Oil traded near $52 a barrel as Saudi Arabia’s energy minister said it was unlikely OPEC would extend its supply cuts beyond June and the U.S. drilling expansion paused.
Futures were little changed in New York after losing 3 percent last week. Rigs targeting crude in the U.S. fell for the first time in 11 weeks, according to data from Baker Hughes Inc. OPEC probably won’t need to prolong output cuts beyond the agreed six-month term given the level of compliance with the reductions and the outlook for an increase in global consumption, Saudi Minister of Energy and Industry Khalid Al-Falih said.
“Based on my judgment today, I think it’s unlikely that we will need to continue” production curbs beyond June because the market will have rebalanced, Al-Falih told reporters in Abu Dhabi. Even so, OPEC will reassess the situation when it meets again in May and “all players have indicated their willingness to extend, if necessary,” he said.
U.S. oil has advanced since the deal between the Organization of Petroleum Exporting Countries and 11 other nations to trim supply, but was unable to sustain its rally above $55 a barrel amid concern that rising prices would spur more production. While Middle East producers have signaled they’re sticking to the pledged reductions, the U.S. recently raised this year’s output forecast.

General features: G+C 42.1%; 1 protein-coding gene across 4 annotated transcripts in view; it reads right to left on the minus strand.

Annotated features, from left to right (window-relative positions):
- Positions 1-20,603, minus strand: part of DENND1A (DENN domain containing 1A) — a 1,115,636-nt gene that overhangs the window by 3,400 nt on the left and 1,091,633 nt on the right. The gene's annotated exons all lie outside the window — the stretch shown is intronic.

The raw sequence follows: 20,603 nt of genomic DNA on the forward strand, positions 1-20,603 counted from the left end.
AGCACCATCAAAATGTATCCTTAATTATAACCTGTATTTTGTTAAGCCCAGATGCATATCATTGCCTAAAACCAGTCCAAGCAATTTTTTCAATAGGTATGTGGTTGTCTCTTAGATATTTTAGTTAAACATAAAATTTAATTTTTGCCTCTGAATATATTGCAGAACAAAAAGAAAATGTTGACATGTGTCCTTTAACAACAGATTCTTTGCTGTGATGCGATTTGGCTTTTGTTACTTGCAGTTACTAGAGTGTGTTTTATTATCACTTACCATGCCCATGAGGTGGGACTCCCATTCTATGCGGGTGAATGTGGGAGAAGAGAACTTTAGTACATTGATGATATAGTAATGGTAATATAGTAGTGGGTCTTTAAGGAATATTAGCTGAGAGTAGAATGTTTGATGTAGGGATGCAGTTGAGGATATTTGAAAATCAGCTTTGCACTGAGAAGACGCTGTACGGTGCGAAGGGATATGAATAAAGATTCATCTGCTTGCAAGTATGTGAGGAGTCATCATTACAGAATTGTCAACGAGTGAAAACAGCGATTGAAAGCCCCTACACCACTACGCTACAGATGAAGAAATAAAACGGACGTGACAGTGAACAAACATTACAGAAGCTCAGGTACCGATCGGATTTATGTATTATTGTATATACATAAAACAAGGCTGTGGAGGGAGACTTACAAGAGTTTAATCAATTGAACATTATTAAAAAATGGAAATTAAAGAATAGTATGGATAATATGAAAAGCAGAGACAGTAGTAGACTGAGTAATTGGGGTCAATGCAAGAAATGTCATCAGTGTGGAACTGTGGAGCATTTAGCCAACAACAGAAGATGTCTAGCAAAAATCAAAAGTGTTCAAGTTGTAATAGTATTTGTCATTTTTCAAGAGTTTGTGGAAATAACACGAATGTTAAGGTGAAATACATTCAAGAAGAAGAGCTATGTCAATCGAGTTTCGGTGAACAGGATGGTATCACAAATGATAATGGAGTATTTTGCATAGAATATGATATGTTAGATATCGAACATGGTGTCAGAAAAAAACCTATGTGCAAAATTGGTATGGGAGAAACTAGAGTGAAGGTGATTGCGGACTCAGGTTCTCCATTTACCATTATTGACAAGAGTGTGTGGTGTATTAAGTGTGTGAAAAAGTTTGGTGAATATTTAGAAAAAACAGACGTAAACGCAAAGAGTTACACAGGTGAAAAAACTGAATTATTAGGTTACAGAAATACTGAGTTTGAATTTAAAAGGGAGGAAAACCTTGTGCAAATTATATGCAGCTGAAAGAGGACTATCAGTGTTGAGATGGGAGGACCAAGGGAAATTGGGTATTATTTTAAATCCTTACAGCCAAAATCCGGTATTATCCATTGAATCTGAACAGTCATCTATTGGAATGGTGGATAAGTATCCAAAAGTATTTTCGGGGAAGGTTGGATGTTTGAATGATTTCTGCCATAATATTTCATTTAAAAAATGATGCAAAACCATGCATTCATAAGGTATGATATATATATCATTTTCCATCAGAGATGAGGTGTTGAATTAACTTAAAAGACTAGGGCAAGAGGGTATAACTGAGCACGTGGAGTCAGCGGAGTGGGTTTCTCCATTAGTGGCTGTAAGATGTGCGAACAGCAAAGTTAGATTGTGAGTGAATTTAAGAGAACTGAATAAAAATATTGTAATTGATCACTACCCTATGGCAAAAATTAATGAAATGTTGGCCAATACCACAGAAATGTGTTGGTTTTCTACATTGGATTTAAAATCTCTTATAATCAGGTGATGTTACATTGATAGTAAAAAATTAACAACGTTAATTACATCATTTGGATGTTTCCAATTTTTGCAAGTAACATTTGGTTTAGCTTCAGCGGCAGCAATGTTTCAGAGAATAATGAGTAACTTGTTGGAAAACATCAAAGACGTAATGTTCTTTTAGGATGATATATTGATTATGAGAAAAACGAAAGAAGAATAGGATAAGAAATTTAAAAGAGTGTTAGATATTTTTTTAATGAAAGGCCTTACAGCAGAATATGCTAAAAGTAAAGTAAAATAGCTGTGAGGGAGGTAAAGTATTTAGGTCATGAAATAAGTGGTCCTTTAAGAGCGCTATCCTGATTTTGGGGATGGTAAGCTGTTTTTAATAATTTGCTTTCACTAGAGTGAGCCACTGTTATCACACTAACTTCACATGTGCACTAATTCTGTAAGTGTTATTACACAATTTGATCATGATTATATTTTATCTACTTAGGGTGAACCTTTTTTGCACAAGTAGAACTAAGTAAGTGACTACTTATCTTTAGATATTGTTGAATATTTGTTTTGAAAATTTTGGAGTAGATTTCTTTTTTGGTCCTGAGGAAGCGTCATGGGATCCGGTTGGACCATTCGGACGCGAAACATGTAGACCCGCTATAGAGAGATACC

West Texas Intermediate for February delivery was at $52.25 a barrel on the New York Mercantile Exchange, down 12 cents, at 8:52 a.m. local time. Total volume traded was about 52 percent below the 100-day average on Monday, which is a public holiday in the U.S. The contract lost 64 cents to $52.37 a barrel on Friday.
Brent for March settlement slipped 3 cents to $55.42 a barrel on the London-based ICE Futures Europe exchange, trading at a $2.39 premium to WTI for the same month. The global benchmark crude fell 56 cents, or 1 percent, to $55.45 on Friday and 2.9 percent over the week — the biggest decline since November.
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The U.S. rig count dropped by seven last week to 522, according to data published Friday. Drillers had previously added more than 200 rigs from a low in May, reaching the most machines in a year.